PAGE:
PARIS — Data from three European Earth observation satellites shows that the degradation of the Earth’s protective ozone layer has ceased in the last decade, and there are preliminary indications that it may be regenerating, the European Space Agency () announced Sept. 21.
The agency cautioned that it is too early to declare victory in the decades-long effort to protect the ozone layer by banning man-made bromine and chlorine gases that are known to destroy ozone.
But the ozone’s depletion of about 7 percent per decade observed in the 1970s and 1980s had been stopped by around 1997, according to the satellite data. In the decade since, a slight regeneration estimated at between 0.8 percent and 1.4 percent per decade has been observed.
The data for the years since 1997 were collected by the Gome ozone-monitoring instrument aboard ESA’s ERS-2 radar Earth observation satellite; the Sciamachy imaging spectrometer on the Envisat radar Earth observation satellite; and the Gome-2 instrument on the Metop-A polar-orbiting meteorological satellite operated by Europe’s Eumetsat organization.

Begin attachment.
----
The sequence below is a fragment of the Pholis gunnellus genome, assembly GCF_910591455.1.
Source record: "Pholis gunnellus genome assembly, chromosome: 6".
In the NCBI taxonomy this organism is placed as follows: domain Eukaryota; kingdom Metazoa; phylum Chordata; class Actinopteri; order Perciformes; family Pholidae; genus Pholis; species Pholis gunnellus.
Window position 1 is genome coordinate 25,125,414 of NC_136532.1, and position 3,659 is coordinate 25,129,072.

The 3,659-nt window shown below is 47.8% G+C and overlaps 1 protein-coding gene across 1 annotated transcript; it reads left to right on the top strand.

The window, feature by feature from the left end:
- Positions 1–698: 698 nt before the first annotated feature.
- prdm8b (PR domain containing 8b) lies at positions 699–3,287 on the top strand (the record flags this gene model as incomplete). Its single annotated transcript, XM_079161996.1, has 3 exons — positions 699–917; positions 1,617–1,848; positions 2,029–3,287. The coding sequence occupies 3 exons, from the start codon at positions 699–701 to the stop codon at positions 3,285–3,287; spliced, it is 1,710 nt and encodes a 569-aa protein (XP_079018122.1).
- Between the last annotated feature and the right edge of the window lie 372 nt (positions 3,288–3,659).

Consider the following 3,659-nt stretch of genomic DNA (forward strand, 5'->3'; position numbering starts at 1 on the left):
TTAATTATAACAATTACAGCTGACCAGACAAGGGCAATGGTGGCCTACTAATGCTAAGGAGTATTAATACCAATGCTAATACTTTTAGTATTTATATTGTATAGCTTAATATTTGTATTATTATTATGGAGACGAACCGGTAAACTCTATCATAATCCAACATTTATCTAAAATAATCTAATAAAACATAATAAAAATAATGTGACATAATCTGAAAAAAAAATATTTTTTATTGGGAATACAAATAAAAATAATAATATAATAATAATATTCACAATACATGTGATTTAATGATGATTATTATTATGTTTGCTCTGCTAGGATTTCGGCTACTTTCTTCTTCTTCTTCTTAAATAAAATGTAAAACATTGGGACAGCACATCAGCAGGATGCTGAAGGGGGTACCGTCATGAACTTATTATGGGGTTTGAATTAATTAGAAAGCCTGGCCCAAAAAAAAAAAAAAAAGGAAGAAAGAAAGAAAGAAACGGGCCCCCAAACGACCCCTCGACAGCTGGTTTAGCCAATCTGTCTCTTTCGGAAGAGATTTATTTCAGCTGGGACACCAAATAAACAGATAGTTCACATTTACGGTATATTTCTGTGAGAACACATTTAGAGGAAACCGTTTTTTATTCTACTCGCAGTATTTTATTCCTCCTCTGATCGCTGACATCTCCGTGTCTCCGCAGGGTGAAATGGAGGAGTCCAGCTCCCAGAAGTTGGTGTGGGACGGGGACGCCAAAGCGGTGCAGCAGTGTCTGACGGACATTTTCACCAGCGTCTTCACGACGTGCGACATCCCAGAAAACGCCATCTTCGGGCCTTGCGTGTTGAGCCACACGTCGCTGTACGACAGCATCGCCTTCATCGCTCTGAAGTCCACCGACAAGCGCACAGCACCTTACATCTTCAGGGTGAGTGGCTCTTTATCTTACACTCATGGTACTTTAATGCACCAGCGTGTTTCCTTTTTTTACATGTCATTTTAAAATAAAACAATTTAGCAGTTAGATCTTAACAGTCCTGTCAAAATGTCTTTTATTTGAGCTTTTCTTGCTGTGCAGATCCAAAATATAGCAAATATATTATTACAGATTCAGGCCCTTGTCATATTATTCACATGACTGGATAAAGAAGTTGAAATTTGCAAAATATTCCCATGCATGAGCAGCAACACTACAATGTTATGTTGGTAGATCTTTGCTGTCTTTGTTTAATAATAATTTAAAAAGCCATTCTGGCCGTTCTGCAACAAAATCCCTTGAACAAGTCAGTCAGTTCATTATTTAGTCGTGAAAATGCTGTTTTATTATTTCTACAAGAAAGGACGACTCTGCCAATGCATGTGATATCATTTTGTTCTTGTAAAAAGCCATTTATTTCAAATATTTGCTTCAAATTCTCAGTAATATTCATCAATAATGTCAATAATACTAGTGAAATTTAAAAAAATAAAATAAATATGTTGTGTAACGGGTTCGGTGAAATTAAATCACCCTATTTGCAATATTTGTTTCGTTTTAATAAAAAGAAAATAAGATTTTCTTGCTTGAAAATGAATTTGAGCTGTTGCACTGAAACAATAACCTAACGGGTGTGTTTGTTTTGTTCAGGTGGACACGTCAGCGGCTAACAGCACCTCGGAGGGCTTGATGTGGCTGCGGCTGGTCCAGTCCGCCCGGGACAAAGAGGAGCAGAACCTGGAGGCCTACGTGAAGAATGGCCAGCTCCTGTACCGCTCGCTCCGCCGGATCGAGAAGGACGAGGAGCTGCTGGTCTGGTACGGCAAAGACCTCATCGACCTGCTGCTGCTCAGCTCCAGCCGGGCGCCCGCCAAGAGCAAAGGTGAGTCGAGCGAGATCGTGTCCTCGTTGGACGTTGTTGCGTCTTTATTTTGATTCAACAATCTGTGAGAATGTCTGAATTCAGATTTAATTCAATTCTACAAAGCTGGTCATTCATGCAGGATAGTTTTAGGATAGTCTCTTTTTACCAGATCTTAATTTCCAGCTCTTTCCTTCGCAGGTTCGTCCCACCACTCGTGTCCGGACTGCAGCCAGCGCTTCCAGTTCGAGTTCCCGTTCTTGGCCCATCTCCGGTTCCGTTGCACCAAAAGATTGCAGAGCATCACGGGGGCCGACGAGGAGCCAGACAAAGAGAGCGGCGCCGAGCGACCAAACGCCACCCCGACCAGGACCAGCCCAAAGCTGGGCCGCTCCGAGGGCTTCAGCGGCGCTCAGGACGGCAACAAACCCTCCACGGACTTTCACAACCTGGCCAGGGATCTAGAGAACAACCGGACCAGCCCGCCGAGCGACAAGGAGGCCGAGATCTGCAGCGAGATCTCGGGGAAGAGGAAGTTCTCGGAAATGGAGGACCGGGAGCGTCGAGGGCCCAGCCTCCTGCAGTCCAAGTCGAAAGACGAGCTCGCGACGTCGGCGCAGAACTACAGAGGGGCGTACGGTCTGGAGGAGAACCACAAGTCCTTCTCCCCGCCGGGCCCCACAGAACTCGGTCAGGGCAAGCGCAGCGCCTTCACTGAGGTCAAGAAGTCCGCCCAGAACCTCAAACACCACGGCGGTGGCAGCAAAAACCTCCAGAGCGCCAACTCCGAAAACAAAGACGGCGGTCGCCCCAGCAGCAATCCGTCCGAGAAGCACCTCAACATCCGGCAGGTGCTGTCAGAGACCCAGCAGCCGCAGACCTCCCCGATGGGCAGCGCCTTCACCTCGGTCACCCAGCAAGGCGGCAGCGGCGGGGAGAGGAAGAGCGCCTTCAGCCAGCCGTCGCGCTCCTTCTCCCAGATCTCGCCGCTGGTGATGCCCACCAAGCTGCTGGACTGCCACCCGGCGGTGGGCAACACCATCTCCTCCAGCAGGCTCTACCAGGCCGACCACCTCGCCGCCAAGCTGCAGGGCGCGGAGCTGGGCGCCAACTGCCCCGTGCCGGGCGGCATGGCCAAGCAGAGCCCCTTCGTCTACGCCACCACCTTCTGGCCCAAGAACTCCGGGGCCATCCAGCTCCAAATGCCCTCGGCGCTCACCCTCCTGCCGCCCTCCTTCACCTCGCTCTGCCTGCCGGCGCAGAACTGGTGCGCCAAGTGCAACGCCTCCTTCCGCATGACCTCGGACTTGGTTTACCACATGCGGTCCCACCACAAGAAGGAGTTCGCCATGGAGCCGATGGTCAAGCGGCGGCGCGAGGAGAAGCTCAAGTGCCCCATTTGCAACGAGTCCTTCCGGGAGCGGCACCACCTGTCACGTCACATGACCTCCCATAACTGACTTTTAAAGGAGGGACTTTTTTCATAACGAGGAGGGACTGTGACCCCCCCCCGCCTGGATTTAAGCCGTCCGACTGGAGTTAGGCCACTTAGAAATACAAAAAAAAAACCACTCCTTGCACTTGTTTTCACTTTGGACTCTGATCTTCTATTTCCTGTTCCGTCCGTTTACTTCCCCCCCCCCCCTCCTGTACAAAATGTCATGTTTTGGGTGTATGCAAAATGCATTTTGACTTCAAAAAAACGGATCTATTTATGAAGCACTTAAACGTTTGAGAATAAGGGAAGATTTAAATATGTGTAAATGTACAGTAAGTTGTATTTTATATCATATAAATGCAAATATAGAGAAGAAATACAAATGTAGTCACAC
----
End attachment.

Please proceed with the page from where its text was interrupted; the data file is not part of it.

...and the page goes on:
Statistically speaking, ESA said, the slight regeneration in the ozone layer registered between 1997 and 2008 is not much different from a zero-change trend. It will take several more years of satellite observation to confirm it.
A 1987 international treaty called the Montreal Protocol on Substances That Deplete the Ozone Layer called for the gradual phasing out of substances thought to be responsible for ozone depletion.
Bromine is among the substances. Francois Hendrick, of the Belgian Institute for Space Astronomy, who with colleagues from Germany’s University of Bremen analyzed concentrations of bromine monoxide in the stratosphere, said the Montreal Protocol’s restrictions now are being felt in the stratosphere given the decline in bromine levels as recorded by satellite data.